You will die in this game. That’s a fact. It is hard. Reassuringly hard, but still very hard. After you’ve spent a good ten hours with it (which you will – it’s significantly longer than it’s predecessor), the combat system will start to make sense – you’ll understand how to deal with every enemy you encounter and when and when not to parry. It can be a gruelling journey, grasping the combat mechanics, but one that becomes incredibly satisfying once you’re settled in. Towards the end of our playthrough of Lords Of Shadow 2, our reflexes were twitch-like – you see the tell-tale signs of an unblockable attack, you push down the Left Trigger and slide away. See a normal attack coming your way, and you parry. You don’t even think about it, you just do it – the fact the game conditions you this way is incredible. We’re sorry for the constant DmC comparisons, but unlike Capcom’s game, Lords Of Shadow 2 just won’t let you finish the game until it thinks you’re ready, which might take some time.
The open-world aspect of the game can, at times, feel unnecessary. There are a lot of secrets dotted around and bonus arenas to locate, but since traversal generally takes so long (running speed is painfully slow, fast-travel spots are sparse), it often feels like a chore to go back to an area you’ve already explored. The platforming sections offer a nice change of pace too, but sometimes they take just a little too long to figure out and traverse, with handling sometimes becoming annoyingly clunky.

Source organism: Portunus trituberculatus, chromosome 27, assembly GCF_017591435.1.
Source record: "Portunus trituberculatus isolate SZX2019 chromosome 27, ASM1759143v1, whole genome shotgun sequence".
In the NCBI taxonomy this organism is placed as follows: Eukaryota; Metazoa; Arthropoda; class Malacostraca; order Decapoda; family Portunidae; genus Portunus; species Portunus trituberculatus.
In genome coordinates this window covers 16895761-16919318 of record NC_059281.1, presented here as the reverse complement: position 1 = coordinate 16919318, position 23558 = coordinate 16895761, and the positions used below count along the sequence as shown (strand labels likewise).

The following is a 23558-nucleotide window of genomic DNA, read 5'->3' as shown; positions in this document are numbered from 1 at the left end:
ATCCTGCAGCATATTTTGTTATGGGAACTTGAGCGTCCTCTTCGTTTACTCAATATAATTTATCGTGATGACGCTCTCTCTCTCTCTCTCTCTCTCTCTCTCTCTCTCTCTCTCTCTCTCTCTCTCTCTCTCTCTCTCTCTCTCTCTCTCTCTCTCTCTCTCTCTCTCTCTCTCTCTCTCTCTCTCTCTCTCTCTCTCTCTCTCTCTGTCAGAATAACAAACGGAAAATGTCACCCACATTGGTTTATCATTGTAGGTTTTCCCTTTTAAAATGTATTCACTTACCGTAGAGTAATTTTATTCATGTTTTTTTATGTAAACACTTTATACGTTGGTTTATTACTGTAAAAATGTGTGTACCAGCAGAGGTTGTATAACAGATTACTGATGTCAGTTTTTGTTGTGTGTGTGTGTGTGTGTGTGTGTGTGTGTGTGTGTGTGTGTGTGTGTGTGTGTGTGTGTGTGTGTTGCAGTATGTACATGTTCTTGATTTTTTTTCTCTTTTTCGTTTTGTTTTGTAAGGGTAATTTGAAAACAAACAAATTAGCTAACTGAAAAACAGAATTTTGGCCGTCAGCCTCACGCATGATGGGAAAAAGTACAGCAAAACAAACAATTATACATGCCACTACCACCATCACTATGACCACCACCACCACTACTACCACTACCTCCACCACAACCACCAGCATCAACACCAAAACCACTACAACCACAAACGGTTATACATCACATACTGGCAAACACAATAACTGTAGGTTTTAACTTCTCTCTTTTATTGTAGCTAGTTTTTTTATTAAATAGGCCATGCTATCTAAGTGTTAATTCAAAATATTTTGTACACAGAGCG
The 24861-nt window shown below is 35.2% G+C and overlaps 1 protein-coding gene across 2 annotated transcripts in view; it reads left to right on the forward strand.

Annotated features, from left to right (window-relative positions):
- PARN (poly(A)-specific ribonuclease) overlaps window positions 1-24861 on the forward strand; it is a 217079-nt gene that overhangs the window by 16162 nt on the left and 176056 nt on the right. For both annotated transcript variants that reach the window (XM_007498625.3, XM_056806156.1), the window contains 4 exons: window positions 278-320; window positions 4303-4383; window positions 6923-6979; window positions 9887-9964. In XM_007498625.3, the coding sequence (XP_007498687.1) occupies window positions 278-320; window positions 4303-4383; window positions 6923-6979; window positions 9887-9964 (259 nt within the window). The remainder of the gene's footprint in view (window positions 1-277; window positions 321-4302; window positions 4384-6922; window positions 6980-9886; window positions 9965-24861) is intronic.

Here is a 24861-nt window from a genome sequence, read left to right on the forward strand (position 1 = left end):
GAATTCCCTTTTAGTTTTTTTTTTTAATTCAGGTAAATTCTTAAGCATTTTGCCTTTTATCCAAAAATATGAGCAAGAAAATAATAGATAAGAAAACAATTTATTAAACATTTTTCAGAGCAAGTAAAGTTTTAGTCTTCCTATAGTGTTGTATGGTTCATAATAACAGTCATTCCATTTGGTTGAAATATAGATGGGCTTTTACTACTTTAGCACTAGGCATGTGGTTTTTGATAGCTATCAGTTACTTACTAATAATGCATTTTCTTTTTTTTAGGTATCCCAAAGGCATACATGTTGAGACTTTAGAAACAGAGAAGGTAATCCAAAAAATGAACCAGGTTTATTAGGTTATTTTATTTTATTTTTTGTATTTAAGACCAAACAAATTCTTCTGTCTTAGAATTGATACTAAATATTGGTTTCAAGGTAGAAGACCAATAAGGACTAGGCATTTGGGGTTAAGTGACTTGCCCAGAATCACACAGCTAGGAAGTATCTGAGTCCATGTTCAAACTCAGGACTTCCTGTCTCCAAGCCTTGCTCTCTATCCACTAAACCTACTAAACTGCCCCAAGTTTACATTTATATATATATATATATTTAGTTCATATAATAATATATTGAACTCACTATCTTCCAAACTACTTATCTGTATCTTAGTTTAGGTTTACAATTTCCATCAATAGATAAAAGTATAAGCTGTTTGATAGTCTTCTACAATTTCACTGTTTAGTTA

The open world does offer the game something a lot of other hack ’n’ slash action-adventures don’t, though, and that’s the sprawling panoramas and the cinematic spectacle. With a player-controlled camera making everything far easier to explore than the original Lords Of Shadow did, exploration is rewarded with stunning vistas atop the gothic-industrial metropolis Dracula finds himself in. Where a lot of games in this genre keep you confined to claustrophobic subterranean corridors, Lords Of Shadow 2 takes the time to bring you outside and admire the gorgeous scenery MercurySteam has evidently spent a long time putting together.
Lords Of Shadow 2 is a marked improvement over its precursor – a credit to MercurySteam’s attentiveness to fan feedback. Let down only by some cumbersome platforming sections and a bloated story, Lords Of Shadow 2 is a potent farewell to this generation. The developer stated that it wanted to round the Lords Of Shadow story off this gen because ‘that’s where it started’, and we’re glad MercurySteam stuck to its guns – this is one of the best looking things we’ve played on the 360, and it’s exactly how we want to remember the console.